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"Science is facts; just as houses
are made of
stones, so is
science made of
facts; but
a pile of stones
is not a house
and a collection
of facts is not necessarily
science."

-
Henri Poincare

 
 

 

 

 

 

 

 

 

 

 

 

 
 

RESEARCH

Research Interests

Microstructure-Property Correlations, High Temperature Mechanical Behavior of Materials (Creep, Superplasticity and relevant phenomena), Nanostructured Materials, Nuclear Materials, Advanced Processing Techniques (High Energy Ball Milling, Friction Stir Welding/Processing, Spark Plasma Sintering)

Click here to see an examples of the research work done by Dr. Charit's group.
 

Research Equipment/Facilities

Our laboratory (Advanced Materials Laboratory or AML) is located in McClure 422 and has a floor area spanning over 1200 square feet. The lab is equipped with a simultaneous thermal analyzer (with capabilities of performing differential scanning calorimetry, differential thermal analysis, and thermogravimetric analysis), Lindberg high temperature furnaces, High Temperature Vacuum Furnace (up to 2000 degree C), Buehler Isomet 1000 cutting machine, high energy ball milling equipment (SPEX Mill 8000M), SPEX-2380 bench press, an inert atmosphere glove box, TEM sample preparation kit (Gatan Disc Punch, Fischione Disc Grinder and Twin-Jet Polisher), and a full metallography facility including an Allied HighTech TwinPrep Grinder/Polisher.

     

The AML is equipped with three mechanical test instruments: A Lever Arm (20:1) ATS 2335 Creep Tester that can perform tensile creep testing up to 1000 degree C in air; A universal tester (Instron 5982) primarily for performing room temperature and high temperature tensile tests (funded by a NE-UP Infrastructure Grant) at different temperatures and strain rates; and a Vickers microhardness tester (LECO LM100).

                                   

Sultan getting ready to start a tensile test / working the hardness m/c                   Tri conditioning the creep tester

The Department of Chemical and Materials Engineering houses a fully equipped machine-shop at the Buchanan Engineering Laboratory (BEL) on-campus. The Center for Electron Microscopy and Microanalysis, a University of Idaho facility, has a LEO Supra 35VP field-emission-gun scanning electron microscope (FEG-SEM), one AMRAY 1830 SEM, a JEOL transmission electron microscope (TEM) and a Siemens D5000 X-ray diffraction equipment are located in the McClure Hall and easily accessible.

Dr. Charit's group also utilizes the state-of-the-art analytical instruments available at the Center for Advanced Energy Studies (CAES) at Idaho Falls. These include a High Resolution TEM, SEMs with Focused Ion Beam (FIB) and Electron Backscatter Diffraction (EBSD) capabilities and Local Electrode Atom Probe (LEAP). These instruments can provide valuable information on the intrinsic structure of materials at a very fine level. These instruments are used either as part of the funded ATR-NSUF users facility projects or at a charge. A PhD student (Somayeh) is currently using these instruments as part of her dissertation work. Furthermore, she uses the spark plasma sintering machine present at the Advanced Materials Lab at CAES (in collaboration with Prof. Darryl Butt, Boise State University).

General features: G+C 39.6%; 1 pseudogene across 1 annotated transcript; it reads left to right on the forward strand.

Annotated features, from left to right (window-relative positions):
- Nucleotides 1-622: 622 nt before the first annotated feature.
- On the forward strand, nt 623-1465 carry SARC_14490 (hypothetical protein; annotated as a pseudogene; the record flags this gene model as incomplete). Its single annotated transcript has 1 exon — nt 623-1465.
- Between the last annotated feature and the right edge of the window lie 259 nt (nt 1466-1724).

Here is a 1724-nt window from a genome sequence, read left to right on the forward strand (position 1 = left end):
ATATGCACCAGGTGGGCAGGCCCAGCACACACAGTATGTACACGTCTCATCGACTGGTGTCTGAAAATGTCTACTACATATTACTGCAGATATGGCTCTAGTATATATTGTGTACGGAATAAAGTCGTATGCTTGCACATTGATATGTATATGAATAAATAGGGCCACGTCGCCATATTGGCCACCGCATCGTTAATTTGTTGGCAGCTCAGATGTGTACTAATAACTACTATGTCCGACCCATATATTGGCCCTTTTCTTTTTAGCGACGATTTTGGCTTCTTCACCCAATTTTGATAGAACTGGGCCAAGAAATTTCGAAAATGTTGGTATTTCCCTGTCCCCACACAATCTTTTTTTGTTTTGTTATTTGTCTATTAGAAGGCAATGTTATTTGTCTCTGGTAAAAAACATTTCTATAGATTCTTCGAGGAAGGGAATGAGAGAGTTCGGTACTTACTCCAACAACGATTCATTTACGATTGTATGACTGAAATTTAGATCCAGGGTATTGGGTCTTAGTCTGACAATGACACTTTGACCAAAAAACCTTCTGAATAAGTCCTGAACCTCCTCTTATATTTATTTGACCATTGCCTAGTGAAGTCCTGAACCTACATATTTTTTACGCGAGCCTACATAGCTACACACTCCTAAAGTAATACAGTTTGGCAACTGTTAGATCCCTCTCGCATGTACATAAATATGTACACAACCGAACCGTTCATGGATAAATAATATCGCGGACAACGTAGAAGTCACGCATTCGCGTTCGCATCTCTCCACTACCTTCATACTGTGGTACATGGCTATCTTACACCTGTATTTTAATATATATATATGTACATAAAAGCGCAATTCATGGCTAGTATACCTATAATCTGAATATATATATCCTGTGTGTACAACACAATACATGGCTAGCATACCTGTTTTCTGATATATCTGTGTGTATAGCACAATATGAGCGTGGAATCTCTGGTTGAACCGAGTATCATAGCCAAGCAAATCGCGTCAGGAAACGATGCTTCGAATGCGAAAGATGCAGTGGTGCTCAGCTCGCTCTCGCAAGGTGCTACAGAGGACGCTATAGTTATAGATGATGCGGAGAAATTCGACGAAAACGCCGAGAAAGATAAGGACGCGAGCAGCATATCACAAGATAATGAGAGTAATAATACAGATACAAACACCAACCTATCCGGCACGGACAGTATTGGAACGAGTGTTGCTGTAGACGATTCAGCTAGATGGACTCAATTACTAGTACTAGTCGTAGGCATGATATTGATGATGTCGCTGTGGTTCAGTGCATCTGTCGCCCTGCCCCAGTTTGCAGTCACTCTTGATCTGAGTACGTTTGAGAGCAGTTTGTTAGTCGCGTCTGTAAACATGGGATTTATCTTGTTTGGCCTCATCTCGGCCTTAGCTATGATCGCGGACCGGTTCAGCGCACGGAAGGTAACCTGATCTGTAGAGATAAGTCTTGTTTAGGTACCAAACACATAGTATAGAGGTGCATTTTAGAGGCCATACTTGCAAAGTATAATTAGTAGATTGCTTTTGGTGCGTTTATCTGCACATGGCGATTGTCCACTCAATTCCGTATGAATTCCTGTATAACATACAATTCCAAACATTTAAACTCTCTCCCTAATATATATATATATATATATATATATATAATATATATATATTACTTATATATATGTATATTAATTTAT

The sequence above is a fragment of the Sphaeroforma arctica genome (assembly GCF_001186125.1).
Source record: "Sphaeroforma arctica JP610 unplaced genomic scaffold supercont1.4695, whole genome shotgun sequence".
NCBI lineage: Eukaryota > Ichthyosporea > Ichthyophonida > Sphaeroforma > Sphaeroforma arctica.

Somayeh working with the HRTEM and LEAP instruments at CAES-MacS Lab             Somayeh working on the SPS machine at CAES

A pressure resistance welding (PRW) machine was purchased from the Centerline Ltd. using an AFCI grant in the past. Currently, the machine is located at the Instrumentation Shop at the CAES, Idaho Falls. Dr. Charit's group has been successful in joining a variety of high temperature metallic materials using the PRW machine.

Current Projects

"Integral Inherently Safe Light Water Reactor," Integrated Research Program (IRP), Nuclear Energy University Programs (NEUP); in collaboration with Prof. Bojan Petrovic (PI) at the Georgia Tech and various other researchers from several other institutions; Project Period: 2/11/2013 to 2/10/2016.


 
“TAOI B - Computational Microstructural Optimization Design Tool for High Temperature Structural Materials,”
University Coal Research Program, National Energy Technology Laboratory (NETL) through US DOE Office of Fossil Energy; in collaboration with Prof. Rajiv Mishra at the University of North Texas; Project Period: 9/1/2012 to 8/30/2014.
 

“Studying the Microstructural Characteristics of Nuclear Fuels,” Battelle Energy Alliance, PI: I. Charit, Project Period -
8/18/2012 to 9/30/2013.
 

 

“Advanced Microstructural Characterization of Spark Plasma Sintered Lanthanum-Bearing Nanostructured Ferritic Steels,” ATR National Scientific Users Facility (ATR-NSUF) RTE Program, PI: I. Charit, Project Granted: April 2013.

 

"Microstructural and Mechanical Characterization of Self-Ion Irradiated Grade 92 Steel," ATR-NSUF-RTE Program, PI: I. Charit, Project Granted: Oct. 2013.

 

"Microstructural and Mechanical Characterization of Self-Ion Irradiated 14LMT Nanostructured Ferritic Steels," PI: I. Charit, Project Granted: Oct. 2013.
 

For information on the concluded projects, please refer to Dr. Charit's in the 'Group Members' webpage.

©2013 Indrajit Charit. All rights reserved.

Send comments and suggestions to
icharit@uidaho.edu